As the Supreme Court noted in Frontiero v. Richardson (1973), "classifications based upon sex, like classifications based upon race, alienage, and national origin, are inherently suspect and must therefore be subjected to close judicial scrutiny. " In this case, the law would not stand up to any reasonable degree of judicial scrutiny. To borrow a phrase from the Court's opinion in Frontiero, the preferential treatment of women over men in the adoption process is based on "gross, stereotyped distinctions between the sexes.
"This is gender discrimination. Turning to the more emotional issue of homosexual adoption, it is also clear that the fictitious law would be unconstitutional in its preferential treatment of heterosexual women and heterosexual couples. Under the 14th Amendment, individuals who are homosexual cannot be discriminated against solely on the basis of their sexual orientation (Romer v. Evans, 1996). The fictitious law places homosexual conduct in the same categories as pedophilia, drug addiction, and other behaviors that would place the child in harm's way.
Political conservatives might argue that they are attempting to protect the child from the danger of being raised within the environment of a homosexual lifestyle. Such an argument would assume that exposure to homosexuality, even in a positive light, is inherently wrong for children. Upon reflection, it appears that any such argument would be based more on biases against homosexuals than on any research into the interactions between homosexual parents and their adoptive or biological children.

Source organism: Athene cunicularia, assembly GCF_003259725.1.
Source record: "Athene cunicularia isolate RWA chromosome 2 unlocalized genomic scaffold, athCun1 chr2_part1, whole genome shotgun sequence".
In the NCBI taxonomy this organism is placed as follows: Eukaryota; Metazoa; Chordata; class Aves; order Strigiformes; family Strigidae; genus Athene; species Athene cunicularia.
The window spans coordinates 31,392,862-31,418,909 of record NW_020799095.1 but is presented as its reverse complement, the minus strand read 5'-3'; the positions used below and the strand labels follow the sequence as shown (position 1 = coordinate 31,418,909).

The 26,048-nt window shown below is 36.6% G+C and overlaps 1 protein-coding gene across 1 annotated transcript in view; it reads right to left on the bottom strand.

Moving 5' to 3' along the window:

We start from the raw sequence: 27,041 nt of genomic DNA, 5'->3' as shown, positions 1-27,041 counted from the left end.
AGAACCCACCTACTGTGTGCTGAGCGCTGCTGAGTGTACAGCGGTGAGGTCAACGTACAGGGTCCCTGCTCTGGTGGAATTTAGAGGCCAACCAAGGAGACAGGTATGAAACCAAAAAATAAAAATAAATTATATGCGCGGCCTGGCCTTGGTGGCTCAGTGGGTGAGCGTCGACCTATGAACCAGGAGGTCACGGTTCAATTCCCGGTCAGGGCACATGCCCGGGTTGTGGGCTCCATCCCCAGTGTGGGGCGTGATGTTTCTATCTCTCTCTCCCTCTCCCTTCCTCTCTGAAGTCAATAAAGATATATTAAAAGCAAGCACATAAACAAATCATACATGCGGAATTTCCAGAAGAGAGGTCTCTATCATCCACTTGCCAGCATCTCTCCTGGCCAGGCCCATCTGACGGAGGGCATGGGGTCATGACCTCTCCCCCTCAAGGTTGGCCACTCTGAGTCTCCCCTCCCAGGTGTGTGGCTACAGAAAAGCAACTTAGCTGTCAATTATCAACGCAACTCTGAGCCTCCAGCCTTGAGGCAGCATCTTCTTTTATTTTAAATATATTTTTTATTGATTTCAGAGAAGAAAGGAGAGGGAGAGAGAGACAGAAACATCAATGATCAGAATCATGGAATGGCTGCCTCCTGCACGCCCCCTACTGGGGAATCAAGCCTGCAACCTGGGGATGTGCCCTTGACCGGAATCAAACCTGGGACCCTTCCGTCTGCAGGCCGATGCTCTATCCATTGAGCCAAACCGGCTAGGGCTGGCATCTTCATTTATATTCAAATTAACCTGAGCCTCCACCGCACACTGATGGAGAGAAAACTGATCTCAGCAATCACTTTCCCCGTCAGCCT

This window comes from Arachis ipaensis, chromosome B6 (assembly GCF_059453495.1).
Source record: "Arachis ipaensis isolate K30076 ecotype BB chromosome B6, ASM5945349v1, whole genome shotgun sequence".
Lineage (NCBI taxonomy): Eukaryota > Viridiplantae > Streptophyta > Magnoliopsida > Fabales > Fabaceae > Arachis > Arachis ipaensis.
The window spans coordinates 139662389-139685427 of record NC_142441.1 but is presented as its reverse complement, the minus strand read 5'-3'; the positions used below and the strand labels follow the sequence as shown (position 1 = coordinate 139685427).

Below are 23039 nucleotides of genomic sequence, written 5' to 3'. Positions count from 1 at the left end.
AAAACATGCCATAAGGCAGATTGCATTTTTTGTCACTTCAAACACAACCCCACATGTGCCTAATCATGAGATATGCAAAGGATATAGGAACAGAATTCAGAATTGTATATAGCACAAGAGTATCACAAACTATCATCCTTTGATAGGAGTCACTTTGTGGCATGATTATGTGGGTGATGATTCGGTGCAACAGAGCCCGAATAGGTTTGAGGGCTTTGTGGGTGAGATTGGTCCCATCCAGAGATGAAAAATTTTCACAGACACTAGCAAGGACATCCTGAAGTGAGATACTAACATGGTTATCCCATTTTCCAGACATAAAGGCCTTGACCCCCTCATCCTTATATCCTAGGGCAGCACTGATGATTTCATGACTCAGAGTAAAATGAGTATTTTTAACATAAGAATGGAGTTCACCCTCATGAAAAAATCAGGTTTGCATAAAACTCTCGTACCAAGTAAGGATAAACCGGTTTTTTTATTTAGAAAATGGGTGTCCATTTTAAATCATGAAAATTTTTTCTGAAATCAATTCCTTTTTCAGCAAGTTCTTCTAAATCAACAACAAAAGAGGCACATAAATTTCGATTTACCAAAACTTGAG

While the United States strives to be multicultural society that is tolerant of a variety of lifestyles, examples of informal and institutionalized discrimination continue to exist. Fortunately, the Constitution provides a framework that is designed to protect minorities from prejudice and discrimination. In cases such as Brown v. Board of Education and Rover v. Evans, laws that have supported institutional discrimination have been overturned by the Courts. Unfortunately, as this scenario illustrates, such laws continue to be discussed and in many cases enacted.
However, this tendency to discriminate does not affect the unconstitutionality of the laws. Finally, the "don't ask, don't tell" nature of the law violates 5th Amendment protections against self-incrimination. Under the law, individuals who are homosexual would be expected to identify themselves as such. While this law does not make homosexuality illegal, it nonetheless penalizes individuals who identify themselves as being homosexual. Women who lie about their sexual orientation and claim to be heterosexual when they, in fact, are not place themselves at the risk of perjury or fraud.
Freedom of religion includes freedom from religion. The claims of the religious right notwithstanding, the United States is still officially a secular society. In most cases, laws that attempt to impose religious beliefs about sexual conduct on non-believers are probably going to be unconstitutional.
Brown v. Board of Education 347 U. S. 483 (1954). Frontiero v. Richardson 411 U. S. 677, 93 S. Ct. 1764 (1973) Romer v. Evans 517 U. S. 620, 116 S. Ct. 1620 (1996)